(As spreads widened in stressed countries, their fluctuations – which would not concern hold-to-maturity investors – added a risk factor for others and probably ratcheted up the average level of the spreads.)

In the specific case of Ireland, the depth of the recession and the remarkably high elasticity of tax revenues and the Government deficit to the downturn, combined with the unfortunate decision to lock-in a very comprehensive bank guarantee before the potential scale of the banking losses could at all be appreciated, meant that Ireland’s actual and prospective general government debt made a shocking turnaround from about 25 per cent of GDP in 2007 to 117 per cent just five years later.

Historians will debate the exact triggers for the market’s loss of confidence in the Irish sovereign. Even as late as April 2010, after the first sampling indicated the scale of the banking losses, sovereign spreads were little more than 1 per cent. By November of that year (just a few weeks after the Deauville statement which persuaded the markets that private sector holders of euro sovereign debt would not be immune from loss-sharing) large banking outflows and spreads exceeding five per cent made recourse to official assistance inevitable. (Figure 3 shows the plot with some relevant news stories flagged). Perhaps the most significant take-away from the sequence of spikes and troughs is the fact that some of them clearly relate to news that is country-specific, some of them to euro area general news. The same is doubtless true for all of the stressed sovereigns.

Default risk vs. devaluation risk vs. redenomination risk

It’s worth pausing to recall that raw sovereign spreads such as we are seeing today in the euro area are not remotely unprecedented in pre-euro history. On the contrary, they were the norm as is illustrated by Figure 1. The difference is that these spreads reflected a combination of default risk and currency risk. During the last fiscal crisis of the 1980s Irish sovereign spreads ballooned out also. But that was for local currency denominated debt. Eurobond borrowing by the Irish Government remained at fairly tight spreads despite the high overall debt ratio (higher than today), and the fact that almost half of the national debt was denominated in foreign currency. The high spreads reflected devaluation expectations and currency risk generally. And there were devaluations, though less than was baked into the spreads – by between 250 and 300 basis points on average during the last ten years of that ill-fated regime, the narrow-band EMS.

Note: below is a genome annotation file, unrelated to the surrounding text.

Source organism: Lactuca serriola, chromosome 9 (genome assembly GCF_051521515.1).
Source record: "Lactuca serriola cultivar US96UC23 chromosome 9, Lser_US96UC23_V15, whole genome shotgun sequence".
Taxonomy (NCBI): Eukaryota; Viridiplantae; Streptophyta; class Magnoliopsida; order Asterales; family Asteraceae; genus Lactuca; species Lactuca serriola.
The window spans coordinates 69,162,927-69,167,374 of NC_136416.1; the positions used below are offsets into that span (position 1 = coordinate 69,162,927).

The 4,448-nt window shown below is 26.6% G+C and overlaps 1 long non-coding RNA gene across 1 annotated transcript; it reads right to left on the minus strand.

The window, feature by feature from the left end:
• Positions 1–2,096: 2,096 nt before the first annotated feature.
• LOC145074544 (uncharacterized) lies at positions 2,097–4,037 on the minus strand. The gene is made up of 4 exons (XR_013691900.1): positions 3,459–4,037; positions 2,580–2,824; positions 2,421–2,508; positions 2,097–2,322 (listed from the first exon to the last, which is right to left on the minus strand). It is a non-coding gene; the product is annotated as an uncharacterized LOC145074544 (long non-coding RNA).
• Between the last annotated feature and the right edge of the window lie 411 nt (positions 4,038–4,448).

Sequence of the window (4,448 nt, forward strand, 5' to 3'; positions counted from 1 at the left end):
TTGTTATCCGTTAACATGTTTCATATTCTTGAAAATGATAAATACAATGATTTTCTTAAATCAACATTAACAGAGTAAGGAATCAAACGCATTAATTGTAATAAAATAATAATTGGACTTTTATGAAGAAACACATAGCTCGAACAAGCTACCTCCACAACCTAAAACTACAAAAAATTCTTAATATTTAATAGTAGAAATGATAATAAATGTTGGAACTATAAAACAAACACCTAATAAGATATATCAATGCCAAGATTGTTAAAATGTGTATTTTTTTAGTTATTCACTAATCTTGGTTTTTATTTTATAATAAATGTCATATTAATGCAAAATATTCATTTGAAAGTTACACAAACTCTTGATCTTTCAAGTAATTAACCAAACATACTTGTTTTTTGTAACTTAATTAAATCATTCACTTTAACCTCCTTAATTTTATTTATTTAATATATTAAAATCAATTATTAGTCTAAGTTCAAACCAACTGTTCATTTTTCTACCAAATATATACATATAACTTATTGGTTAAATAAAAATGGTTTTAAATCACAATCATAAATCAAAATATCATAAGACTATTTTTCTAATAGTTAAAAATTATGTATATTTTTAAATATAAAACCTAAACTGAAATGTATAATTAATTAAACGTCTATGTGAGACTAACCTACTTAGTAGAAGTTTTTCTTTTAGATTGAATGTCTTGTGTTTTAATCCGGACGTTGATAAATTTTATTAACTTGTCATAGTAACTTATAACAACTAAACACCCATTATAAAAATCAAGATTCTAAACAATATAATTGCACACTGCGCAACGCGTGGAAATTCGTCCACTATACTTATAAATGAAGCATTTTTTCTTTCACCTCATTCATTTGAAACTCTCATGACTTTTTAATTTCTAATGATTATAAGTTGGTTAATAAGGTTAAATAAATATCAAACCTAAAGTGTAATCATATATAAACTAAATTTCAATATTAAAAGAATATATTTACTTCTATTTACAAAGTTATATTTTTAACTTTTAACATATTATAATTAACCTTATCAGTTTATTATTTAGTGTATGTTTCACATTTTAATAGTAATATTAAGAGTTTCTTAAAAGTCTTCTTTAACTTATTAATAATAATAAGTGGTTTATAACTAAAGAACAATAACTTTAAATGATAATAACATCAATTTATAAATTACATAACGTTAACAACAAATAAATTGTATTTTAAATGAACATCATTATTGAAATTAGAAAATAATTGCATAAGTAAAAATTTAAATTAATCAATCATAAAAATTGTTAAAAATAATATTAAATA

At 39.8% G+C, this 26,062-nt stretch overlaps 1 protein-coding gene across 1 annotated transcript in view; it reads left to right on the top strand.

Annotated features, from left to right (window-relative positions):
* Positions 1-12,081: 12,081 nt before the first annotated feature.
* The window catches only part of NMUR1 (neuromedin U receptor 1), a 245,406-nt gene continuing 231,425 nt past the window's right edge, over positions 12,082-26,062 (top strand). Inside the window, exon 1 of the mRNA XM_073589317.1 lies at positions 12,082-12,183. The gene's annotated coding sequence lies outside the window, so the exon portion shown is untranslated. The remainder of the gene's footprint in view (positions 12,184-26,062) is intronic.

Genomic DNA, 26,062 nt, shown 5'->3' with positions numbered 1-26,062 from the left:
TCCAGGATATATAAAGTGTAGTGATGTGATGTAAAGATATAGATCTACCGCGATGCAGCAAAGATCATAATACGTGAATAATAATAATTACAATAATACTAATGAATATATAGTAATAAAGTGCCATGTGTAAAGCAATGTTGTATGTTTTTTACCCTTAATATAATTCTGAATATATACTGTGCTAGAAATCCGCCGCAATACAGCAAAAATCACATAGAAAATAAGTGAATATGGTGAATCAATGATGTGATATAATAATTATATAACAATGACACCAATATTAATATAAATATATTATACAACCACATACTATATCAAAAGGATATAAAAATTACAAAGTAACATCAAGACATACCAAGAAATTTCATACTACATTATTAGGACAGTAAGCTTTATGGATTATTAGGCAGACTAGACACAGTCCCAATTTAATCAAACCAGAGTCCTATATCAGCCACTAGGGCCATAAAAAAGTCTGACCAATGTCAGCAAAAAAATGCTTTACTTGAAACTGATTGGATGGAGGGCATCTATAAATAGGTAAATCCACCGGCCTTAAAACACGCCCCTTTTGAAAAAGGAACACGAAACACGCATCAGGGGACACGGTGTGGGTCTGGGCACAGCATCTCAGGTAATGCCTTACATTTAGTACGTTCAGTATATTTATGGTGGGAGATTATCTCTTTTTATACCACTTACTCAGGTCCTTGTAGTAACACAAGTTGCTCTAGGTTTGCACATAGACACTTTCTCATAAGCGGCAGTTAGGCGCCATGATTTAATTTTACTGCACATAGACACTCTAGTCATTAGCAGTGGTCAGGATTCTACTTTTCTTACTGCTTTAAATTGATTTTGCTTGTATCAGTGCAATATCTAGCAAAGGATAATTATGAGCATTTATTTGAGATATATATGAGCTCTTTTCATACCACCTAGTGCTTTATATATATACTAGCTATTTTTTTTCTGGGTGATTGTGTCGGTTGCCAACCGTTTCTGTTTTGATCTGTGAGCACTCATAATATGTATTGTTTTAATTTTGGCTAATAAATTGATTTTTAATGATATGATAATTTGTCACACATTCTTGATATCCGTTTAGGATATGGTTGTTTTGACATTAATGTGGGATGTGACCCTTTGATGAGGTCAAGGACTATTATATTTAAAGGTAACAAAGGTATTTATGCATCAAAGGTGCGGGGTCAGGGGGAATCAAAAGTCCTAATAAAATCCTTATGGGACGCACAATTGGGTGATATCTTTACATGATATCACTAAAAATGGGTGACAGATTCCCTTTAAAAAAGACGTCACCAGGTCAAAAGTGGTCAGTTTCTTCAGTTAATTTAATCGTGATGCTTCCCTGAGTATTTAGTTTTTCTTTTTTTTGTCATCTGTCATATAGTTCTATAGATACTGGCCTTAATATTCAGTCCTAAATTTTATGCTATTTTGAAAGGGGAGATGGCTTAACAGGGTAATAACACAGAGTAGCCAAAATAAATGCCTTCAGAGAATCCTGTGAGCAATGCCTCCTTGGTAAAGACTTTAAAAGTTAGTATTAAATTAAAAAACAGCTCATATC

It is not that default and devaluation are close substitutes; not at all, and for several reasons. For one thing, default has potential reputational consequences for the issuer qualitatively different to those of devaluation. In addition, though, devaluation affects not only the international value of the Government’s debt promises, but also that of all other contracts denominated in local currency; as a result, depending on the speed of price-resetting (pass-through) it can affect competitiveness throughout the economy. These differences have not been sufficiently emphasised, I feel, in recent discussion.

As an example, I could mention the Irish devaluation of August 1986. The main goal of this important action was restoration of wage competitiveness, not a lowering of the real value of the local currency-denominated debt. (Indeed, I recall that some domestic policymakers were confused on this point and thought that the debt burden would actually increase as a result of translation effect on the foreign currency debt!)